Why can’t more black bears be relocated following conflicts?

A black bear carrying a bag of garbage on Squak Mountain near Issaquah. Despite multiple warnings to area residents to secure their garbage and remove bird feeders, this bear became habituated to humans and continued getting into non-natural food sources, and had to be trapped and lethally removed in May 2022.

More information and tips are available at: wdfw.wa.gov/species-habitats/species/ursus-americanus#living as well as in this recent WDFW blog post.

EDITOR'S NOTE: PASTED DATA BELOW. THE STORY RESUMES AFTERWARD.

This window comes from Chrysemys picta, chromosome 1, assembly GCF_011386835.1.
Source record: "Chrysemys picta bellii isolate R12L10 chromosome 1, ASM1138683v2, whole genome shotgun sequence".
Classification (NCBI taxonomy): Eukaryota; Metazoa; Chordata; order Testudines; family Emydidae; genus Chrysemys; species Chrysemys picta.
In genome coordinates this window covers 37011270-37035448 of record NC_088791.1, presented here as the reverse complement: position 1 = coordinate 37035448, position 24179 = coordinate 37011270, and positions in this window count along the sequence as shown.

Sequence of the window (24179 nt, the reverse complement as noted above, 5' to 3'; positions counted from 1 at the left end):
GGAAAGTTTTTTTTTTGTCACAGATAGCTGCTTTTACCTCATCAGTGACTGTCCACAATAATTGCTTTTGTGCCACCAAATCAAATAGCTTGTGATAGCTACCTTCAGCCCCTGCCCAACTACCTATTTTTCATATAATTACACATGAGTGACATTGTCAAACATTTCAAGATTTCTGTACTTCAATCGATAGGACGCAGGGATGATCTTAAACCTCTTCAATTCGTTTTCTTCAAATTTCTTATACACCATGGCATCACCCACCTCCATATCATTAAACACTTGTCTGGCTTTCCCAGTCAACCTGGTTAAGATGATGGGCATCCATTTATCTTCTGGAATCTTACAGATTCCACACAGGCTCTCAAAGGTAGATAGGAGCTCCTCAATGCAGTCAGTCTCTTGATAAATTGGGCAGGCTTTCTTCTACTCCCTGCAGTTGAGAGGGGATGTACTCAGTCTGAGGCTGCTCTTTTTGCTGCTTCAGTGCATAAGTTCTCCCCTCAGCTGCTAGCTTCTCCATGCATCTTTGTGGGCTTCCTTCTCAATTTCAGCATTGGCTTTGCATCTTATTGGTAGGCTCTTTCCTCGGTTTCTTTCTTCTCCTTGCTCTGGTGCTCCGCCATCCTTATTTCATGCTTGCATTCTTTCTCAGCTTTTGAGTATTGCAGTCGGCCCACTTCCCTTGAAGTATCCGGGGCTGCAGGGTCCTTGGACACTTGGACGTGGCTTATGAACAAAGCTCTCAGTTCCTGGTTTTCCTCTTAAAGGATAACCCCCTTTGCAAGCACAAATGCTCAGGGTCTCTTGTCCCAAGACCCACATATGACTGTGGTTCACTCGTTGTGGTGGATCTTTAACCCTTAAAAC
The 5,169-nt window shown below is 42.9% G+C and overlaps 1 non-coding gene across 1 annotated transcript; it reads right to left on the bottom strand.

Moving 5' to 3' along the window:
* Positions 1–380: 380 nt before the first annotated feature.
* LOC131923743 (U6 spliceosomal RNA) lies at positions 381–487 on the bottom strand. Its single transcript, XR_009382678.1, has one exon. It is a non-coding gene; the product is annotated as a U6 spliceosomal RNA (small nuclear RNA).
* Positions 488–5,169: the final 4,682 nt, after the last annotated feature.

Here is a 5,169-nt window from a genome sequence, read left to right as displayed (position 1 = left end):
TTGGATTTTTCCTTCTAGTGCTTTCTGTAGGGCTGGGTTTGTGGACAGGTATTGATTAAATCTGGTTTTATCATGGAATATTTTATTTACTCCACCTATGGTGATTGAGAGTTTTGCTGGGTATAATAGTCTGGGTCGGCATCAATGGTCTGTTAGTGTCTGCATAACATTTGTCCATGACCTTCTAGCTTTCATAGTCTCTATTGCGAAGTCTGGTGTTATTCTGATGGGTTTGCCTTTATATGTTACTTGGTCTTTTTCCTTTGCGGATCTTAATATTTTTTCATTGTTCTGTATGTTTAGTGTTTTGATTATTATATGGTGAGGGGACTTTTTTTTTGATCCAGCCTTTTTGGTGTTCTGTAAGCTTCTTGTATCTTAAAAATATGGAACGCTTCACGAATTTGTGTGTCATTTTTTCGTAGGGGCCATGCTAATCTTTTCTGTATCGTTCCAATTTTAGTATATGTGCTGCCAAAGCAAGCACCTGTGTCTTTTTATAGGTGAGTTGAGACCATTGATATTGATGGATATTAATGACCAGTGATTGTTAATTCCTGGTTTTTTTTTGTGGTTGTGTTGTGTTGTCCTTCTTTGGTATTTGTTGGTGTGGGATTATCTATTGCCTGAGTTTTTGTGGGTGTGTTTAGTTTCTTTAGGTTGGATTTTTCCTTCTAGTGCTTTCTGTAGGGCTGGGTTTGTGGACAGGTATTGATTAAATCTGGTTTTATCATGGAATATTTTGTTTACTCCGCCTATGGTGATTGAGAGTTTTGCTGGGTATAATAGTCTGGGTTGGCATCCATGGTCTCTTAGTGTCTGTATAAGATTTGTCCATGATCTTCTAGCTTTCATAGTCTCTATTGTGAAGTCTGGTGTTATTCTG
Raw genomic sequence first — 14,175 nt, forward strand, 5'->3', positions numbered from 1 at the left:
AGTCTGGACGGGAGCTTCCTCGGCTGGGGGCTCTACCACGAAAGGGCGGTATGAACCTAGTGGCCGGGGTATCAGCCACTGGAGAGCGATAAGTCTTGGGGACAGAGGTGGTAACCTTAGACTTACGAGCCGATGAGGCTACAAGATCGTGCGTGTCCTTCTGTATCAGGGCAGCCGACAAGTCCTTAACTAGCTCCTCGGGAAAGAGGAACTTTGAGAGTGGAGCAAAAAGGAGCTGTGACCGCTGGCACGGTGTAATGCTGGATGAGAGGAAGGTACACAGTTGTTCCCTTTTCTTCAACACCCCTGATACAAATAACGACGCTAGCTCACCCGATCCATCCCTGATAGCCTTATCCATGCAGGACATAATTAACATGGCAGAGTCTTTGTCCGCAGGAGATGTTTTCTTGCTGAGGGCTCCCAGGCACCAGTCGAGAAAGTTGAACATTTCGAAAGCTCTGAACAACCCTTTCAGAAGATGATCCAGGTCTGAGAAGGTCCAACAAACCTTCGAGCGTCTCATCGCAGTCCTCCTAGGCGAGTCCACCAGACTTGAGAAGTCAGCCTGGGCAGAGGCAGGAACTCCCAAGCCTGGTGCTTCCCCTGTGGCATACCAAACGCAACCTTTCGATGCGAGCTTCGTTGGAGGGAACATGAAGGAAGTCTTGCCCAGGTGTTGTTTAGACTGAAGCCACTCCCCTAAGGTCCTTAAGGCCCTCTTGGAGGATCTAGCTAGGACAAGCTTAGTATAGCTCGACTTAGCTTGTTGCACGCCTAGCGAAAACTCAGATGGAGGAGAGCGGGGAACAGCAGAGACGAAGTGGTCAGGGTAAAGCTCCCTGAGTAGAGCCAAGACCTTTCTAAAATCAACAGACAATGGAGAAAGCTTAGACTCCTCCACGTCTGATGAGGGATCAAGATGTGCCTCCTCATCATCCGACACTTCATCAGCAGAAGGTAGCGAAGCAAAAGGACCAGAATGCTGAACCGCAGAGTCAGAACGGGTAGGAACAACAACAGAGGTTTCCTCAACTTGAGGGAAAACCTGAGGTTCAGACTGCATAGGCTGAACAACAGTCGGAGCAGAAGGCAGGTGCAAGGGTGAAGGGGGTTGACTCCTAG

A black bear attempts to open a compost bin. Using bear resistant containers and/or keeping garbage and compost bins inside a garage or shed until the morning of waste collection service are among the ways Washingtonians can reduce conflicts with black bears and other wildlife. Get more tips in this blog post.

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The Washington Department of Fish and Wildlife

The Washington Department of Fish and Wildlife

The Washington Department of Fish and Wildlife is dedicated to preserving, protecting and perpetuating the state’s fish and wildlife resources.